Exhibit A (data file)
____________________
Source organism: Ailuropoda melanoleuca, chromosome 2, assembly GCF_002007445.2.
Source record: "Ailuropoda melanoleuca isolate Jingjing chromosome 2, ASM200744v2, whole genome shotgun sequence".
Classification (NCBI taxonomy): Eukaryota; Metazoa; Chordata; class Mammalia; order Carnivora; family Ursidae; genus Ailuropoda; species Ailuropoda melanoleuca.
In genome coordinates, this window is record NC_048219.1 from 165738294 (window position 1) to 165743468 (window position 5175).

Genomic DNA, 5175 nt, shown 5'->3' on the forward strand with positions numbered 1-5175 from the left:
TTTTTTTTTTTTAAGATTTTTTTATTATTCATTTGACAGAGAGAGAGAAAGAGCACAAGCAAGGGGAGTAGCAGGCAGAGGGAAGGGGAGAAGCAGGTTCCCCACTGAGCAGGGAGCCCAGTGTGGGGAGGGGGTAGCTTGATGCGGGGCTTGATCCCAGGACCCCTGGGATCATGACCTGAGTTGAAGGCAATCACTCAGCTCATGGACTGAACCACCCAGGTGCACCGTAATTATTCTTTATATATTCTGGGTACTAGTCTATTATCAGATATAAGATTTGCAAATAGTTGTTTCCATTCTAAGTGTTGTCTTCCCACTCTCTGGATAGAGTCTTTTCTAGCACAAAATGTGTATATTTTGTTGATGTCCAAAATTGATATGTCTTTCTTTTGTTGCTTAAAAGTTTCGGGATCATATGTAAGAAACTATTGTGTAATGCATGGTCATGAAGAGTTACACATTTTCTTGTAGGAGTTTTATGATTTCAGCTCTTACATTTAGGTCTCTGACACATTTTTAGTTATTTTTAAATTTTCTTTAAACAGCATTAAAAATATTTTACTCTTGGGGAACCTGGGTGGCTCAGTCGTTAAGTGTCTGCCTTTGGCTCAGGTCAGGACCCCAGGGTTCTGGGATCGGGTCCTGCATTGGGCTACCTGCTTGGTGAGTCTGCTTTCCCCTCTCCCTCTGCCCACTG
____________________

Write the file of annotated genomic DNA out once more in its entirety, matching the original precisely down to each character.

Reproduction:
Source organism: Ailuropoda melanoleuca, chromosome 2, assembly GCF_002007445.2.
Source record: "Ailuropoda melanoleuca isolate Jingjing chromosome 2, ASM200744v2, whole genome shotgun sequence".
Classification (NCBI taxonomy): Eukaryota; Metazoa; Chordata; class Mammalia; order Carnivora; family Ursidae; genus Ailuropoda; species Ailuropoda melanoleuca.
In genome coordinates, this window is record NC_048219.1 from 165738294 (window position 1) to 165743468 (window position 5175).

Genomic DNA, 5175 nt, shown 5'->3' on the forward strand with positions numbered 1-5175 from the left:
TTTTTTTTTTTTAAGATTTTTTTATTATTCATTTGACAGAGAGAGAGAAAGAGCACAAGCAAGGGGAGTAGCAGGCAGAGGGAAGGGGAGAAGCAGGTTCCCCACTGAGCAGGGAGCCCAGTGTGGGGAGGGGGTAGCTTGATGCGGGGCTTGATCCCAGGACCCCTGGGATCATGACCTGAGTTGAAGGCAATCACTCAGCTCATGGACTGAACCACCCAGGTGCACCGTAATTATTCTTTATATATTCTGGGTACTAGTCTATTATCAGATATAAGATTTGCAAATAGTTGTTTCCATTCTAAGTGTTGTCTTCCCACTCTCTGGATAGAGTCTTTTCTAGCACAAAATGTGTATATTTTGTTGATGTCCAAAATTGATATGTCTTTCTTTTGTTGCTTAAAAGTTTCGGGATCATATGTAAGAAACTATTGTGTAATGCATGGTCATGAAGAGTTACACATTTTCTTGTAGGAGTTTTATGATTTCAGCTCTTACATTTAGGTCTCTGACACATTTTTAGTTATTTTTAAATTTTCTTTAAACAGCATTAAAAATATTTTACTCTTGGGGAACCTGGGTGGCTCAGTCGTTAAGTGTCTGCCTTTGGCTCAGGTCAGGACCCCAGGGTTCTGGGATCGGGTCCTGCATTGGGCTACCTGCTTGGTGAGTCTGCTTTCCCCTCTCCCTCTGCCCACTG